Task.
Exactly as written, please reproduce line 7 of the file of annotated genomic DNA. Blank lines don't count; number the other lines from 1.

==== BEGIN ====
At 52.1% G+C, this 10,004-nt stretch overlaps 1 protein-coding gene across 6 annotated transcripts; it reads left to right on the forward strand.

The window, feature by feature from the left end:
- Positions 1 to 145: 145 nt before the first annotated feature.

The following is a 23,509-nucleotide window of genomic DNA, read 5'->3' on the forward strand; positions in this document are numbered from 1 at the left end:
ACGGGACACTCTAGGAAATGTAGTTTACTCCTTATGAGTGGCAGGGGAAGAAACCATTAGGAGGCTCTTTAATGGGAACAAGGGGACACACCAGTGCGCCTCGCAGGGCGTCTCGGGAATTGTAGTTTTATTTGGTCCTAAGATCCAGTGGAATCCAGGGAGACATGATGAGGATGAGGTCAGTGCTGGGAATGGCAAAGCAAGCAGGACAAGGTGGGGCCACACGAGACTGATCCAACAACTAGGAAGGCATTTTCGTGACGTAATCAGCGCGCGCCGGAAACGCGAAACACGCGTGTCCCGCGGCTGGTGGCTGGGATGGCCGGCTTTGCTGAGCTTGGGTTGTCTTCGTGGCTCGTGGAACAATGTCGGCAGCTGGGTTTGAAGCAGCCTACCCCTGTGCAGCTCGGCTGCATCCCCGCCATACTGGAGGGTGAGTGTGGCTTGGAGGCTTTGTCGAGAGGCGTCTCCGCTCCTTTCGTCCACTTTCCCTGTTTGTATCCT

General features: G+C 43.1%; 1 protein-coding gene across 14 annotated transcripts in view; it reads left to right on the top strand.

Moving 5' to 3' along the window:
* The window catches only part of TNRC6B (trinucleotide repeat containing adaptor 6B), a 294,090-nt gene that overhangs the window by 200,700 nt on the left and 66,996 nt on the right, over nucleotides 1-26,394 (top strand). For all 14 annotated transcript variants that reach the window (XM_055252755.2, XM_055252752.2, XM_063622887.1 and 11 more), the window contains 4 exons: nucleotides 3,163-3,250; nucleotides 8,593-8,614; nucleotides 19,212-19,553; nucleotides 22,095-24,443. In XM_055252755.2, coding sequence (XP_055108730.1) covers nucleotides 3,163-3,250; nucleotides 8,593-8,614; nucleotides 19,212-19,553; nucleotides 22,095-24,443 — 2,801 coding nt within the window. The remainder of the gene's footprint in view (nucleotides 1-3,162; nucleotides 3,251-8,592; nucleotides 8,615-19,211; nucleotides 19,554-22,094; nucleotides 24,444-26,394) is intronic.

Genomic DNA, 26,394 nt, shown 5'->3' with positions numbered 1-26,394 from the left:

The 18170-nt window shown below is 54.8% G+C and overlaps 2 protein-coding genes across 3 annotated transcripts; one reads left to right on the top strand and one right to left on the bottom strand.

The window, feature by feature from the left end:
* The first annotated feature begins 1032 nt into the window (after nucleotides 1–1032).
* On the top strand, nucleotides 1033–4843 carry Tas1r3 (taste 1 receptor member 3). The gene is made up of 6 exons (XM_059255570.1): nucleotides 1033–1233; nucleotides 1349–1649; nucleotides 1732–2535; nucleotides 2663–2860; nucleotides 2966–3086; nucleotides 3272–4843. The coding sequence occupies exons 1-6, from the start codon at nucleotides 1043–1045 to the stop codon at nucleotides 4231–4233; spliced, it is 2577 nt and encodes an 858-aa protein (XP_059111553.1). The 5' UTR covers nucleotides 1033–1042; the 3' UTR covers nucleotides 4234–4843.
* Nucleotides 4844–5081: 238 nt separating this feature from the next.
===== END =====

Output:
Moving 5' to 3' along the window: